We have the facilities to provide operating services for both biopsy and treatment of skin lesions under local anesthetic. In addition to traditional skin surgery options we are also able to offer Mohs' Micrographic Surgery (MMS). This is a specialist technique used to treat some skin cancers of the head and neck as well as some more unusual skin cancers in other body sites.
Common surgical procedures include:
- Mohs' micrographic surgery
- Cyst removal
- Lipoma removal
- Mole removal
- Scar revision
- Skin cancer removal
- Skin tag removal
- Wart removal
Our ethos is to deliver the highest standards of clinical care to all our patients. We take great care to minimize our infection rate and to reduce the risk of any surgical complications.
Before surgery you shall have ample opportunity to discuss your operation and its benefits and risks with your dermatologist.
During your surgery, your care and well being will be our main focus. All operations are performed in theatres equipped to the highest standards.
After your surgery, we will continue to provide high levels of care. Patients with complex wounds are monitored closely, with nurse led wound checks and follow up with your dermatologist.
Benign lumps and bumps
Benign skin lesions (growths) are often referred to as “lumps and bumps.” A wide variety of these can be present on the skin, and most are amenable to treatment in expert hands. Most skin lumps are completely harmless, however some can help identify internal illnesses or genetic conditions, and others can be difficult to distinguish from more serious cancerous growths. Therefore, it is important to seek expert advice from a dermatologist regarding the nature of your skin lesion, and which is the best treatment, should any be required.
A variety of treatments are available, including laser and surgical treatments. We shall be happy to advise you during your consultation.
What does skin surgery involve?
Skin surgery, performed in expert hands, is relatively straightforward. We work in CQC approved state of the art operating theatres, with top quality staff and equipment. Throughout the proceedure, the focus remains firmly on the patient's well being and comfort. Here we provide on overview of some frequently asked questions, but if you need more information, please contact our team by messaging our nurse, or telephone for advice.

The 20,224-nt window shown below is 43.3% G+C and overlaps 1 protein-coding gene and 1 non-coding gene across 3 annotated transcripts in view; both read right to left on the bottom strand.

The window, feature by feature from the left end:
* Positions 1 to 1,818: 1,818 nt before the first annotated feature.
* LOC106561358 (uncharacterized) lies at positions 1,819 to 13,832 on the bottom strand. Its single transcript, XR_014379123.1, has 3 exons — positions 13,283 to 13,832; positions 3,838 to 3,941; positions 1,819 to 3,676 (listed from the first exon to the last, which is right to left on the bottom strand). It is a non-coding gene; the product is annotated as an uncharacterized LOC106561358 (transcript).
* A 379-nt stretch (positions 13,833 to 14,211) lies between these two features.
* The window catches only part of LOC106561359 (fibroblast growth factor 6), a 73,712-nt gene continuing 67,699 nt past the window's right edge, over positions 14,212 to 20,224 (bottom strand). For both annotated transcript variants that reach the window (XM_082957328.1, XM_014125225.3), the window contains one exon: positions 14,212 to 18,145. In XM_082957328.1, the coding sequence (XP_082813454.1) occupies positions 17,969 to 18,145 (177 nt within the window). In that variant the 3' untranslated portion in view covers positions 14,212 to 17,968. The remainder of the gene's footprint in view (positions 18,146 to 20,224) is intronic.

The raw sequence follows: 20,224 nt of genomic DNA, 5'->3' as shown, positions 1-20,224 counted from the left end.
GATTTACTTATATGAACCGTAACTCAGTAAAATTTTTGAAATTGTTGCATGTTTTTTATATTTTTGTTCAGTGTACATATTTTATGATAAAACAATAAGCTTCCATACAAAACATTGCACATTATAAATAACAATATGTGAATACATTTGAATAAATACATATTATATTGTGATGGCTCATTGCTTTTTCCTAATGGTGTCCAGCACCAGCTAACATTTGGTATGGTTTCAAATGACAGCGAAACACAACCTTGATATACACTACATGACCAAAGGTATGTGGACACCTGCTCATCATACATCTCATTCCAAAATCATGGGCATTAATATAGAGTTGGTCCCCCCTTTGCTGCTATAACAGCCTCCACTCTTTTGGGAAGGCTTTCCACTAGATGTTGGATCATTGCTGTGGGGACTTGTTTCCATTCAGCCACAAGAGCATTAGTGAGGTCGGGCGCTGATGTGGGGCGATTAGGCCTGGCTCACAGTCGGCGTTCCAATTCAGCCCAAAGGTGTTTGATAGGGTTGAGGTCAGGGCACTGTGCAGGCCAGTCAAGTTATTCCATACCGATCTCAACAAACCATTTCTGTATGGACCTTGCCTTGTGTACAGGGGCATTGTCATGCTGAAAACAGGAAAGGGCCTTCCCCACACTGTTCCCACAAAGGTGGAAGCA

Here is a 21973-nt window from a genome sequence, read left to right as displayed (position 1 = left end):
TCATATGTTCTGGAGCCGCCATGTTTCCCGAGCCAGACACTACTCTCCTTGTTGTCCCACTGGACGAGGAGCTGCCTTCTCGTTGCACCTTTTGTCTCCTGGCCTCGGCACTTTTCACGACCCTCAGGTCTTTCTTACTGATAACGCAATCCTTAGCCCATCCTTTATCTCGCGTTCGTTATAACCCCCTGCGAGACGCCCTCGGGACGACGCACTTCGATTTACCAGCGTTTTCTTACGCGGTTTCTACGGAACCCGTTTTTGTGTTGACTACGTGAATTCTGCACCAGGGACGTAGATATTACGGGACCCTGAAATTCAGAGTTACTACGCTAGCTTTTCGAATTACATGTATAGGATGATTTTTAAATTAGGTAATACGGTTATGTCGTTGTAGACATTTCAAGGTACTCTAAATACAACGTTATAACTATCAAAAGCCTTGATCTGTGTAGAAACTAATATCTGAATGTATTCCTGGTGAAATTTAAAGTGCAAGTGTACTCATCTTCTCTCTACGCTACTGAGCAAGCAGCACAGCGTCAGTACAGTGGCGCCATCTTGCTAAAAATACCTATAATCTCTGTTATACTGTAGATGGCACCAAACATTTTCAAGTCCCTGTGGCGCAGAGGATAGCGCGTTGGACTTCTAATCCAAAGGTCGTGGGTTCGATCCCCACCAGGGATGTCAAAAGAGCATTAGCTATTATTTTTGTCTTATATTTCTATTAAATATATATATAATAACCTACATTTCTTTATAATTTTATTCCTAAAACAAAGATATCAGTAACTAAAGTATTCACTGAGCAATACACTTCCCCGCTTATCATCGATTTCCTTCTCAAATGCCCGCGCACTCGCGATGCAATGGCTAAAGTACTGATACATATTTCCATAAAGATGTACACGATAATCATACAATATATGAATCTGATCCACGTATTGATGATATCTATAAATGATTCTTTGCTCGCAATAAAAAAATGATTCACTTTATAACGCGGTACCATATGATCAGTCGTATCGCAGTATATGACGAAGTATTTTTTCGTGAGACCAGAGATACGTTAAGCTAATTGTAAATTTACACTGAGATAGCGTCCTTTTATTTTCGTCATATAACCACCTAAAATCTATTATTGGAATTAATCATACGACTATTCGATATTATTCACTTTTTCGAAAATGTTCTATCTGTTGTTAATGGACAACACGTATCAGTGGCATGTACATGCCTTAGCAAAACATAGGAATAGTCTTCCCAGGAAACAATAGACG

Will I need to stay in hospital?
Almost all patients are treated as "day-cases," which means that you can leave shortly after your procedure. It's often a good idea to have a friend, family member or a taxi take you home.
Will I have a local or general anaesthetic?
Almost all skin procedures, even large ones, can be done under local anaesthetic. A local anaesthetic is usually given as a simple injection to the area of skin on which we are going to perform the surgery. It works very quickly and tends to last a little over 1 hour. Your dermatologist is highly skilled at local anaesthesia and the nurses are experts in looking after patients who are awake during the procedure.
Occasionally, it may be more practical for you to be asleep during surgery. If so, an anaesthetist can administer an general anaesthetic.
Do you use dissolving stitches?
Sometimes! In our mission to give you the best scar, we use very high quality plastic/cosmetic grade stitches. We favour dissolving stitches on certain body sites, such as the eyelid, mouth and genitals. Elsewhere, we may favour non-dissolving stitches, or even tissue glue, or no stitches at all.
What about the scar?
At Skin55 Limited, our dermatologists take a real pride in our surgical scars. We are interested in minimizing the appearance of your scar and will give you individually tailored care to help with the healing of your wound. There is no such thing as scarless surgery, despite the claims of some practices. We closely follow the scar research literature and apply the best available techniques.
Will I be left with stitch marks?
In our practice, it's rare for a patient to be left with stitch marks. We frequently hide the stitches underneath the skin to avoid this problem, or we remove the stitches early to try to prevent stitch marks.
Mohs' Micrographic Surgery